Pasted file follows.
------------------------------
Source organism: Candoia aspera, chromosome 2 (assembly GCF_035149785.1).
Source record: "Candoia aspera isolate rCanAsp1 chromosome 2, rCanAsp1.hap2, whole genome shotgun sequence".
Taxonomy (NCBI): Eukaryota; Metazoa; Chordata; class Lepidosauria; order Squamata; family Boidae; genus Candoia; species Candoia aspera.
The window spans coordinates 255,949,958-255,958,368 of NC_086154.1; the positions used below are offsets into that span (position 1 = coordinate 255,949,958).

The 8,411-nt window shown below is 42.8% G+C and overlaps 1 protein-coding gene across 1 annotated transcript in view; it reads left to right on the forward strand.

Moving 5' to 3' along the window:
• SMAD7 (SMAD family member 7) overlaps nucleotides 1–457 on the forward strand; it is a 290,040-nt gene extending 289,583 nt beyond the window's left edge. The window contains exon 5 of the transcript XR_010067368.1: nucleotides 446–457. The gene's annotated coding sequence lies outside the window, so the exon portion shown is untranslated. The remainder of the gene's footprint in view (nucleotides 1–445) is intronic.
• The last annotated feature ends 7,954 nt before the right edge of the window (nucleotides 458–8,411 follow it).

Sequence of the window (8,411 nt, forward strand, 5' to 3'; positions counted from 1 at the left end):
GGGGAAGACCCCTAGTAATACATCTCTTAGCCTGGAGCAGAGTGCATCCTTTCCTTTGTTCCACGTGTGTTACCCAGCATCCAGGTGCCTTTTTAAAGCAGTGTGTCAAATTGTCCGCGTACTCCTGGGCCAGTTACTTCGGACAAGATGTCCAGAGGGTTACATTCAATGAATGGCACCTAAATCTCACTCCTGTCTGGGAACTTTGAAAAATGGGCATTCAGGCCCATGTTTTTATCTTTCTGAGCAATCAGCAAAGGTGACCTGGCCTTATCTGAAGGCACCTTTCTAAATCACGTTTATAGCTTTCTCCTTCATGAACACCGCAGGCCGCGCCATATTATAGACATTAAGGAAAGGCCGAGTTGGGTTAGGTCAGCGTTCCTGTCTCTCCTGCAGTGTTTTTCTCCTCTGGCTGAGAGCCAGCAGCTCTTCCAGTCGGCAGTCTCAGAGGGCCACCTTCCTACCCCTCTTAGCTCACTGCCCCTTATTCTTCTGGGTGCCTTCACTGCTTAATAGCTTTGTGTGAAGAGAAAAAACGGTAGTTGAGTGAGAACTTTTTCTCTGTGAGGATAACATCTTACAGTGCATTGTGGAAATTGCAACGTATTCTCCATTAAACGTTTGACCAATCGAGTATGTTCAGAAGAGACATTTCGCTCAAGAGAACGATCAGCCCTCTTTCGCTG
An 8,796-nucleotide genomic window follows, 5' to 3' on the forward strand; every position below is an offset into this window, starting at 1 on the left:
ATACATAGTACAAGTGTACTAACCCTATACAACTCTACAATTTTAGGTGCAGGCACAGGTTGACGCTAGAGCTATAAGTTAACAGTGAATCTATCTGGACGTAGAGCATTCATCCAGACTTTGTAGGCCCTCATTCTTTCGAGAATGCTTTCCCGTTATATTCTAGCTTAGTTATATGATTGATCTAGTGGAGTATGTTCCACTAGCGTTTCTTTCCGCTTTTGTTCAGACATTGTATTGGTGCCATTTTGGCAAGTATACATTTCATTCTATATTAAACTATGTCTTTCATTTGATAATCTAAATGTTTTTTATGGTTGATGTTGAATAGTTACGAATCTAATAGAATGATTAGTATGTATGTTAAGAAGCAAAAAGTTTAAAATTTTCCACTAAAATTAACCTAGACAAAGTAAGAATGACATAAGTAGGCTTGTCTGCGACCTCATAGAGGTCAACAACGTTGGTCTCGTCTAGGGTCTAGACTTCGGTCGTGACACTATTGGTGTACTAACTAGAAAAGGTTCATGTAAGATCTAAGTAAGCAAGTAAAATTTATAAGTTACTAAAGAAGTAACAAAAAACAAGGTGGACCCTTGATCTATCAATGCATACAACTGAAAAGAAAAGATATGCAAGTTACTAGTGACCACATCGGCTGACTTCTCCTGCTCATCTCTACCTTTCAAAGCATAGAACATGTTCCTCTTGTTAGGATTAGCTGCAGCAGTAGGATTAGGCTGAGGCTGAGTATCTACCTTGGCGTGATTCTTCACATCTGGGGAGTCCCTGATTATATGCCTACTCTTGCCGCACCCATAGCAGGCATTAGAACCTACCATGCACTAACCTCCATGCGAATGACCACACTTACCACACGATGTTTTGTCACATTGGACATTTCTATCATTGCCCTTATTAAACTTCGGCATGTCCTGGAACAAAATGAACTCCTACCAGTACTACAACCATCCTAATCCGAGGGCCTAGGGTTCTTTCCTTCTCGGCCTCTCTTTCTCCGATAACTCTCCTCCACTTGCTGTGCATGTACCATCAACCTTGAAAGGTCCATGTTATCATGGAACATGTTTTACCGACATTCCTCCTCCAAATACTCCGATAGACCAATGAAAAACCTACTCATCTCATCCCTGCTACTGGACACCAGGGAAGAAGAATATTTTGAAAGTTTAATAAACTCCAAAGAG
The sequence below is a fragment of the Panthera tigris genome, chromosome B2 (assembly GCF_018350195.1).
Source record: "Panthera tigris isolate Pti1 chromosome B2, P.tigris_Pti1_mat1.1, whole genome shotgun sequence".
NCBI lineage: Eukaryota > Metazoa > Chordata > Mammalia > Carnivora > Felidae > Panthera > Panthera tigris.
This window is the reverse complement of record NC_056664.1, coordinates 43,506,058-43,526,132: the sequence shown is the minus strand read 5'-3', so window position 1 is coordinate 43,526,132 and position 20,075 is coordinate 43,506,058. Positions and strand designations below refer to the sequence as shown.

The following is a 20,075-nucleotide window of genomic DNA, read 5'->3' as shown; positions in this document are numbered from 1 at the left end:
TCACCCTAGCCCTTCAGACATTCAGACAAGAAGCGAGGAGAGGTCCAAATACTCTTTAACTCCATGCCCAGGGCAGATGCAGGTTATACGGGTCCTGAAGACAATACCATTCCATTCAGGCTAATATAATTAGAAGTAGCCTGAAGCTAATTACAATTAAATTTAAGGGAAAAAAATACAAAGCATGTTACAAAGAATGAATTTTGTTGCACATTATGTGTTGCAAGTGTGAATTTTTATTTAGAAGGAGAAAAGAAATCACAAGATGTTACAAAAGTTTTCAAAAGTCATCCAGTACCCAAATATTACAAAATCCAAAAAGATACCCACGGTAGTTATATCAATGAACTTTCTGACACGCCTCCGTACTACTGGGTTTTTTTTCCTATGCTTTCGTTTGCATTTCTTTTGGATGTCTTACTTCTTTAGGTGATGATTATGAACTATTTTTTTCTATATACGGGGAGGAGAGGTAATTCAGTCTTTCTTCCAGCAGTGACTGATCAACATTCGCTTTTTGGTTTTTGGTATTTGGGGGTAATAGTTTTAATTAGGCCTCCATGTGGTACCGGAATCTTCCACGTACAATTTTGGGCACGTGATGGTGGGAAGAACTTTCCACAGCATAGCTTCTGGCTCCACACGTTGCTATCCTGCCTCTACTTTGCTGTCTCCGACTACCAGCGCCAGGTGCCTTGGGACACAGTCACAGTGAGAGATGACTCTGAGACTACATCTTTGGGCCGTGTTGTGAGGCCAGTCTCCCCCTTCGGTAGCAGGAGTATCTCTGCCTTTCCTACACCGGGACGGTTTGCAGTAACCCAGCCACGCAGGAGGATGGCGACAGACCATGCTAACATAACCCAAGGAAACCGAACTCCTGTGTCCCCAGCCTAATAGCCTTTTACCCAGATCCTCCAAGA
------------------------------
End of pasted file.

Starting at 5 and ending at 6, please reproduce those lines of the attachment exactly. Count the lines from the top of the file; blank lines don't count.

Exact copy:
The 8,411-nt window shown below is 42.8% G+C and overlaps 1 protein-coding gene across 1 annotated transcript in view; it reads left to right on the forward strand.

Moving 5' to 3' along the window: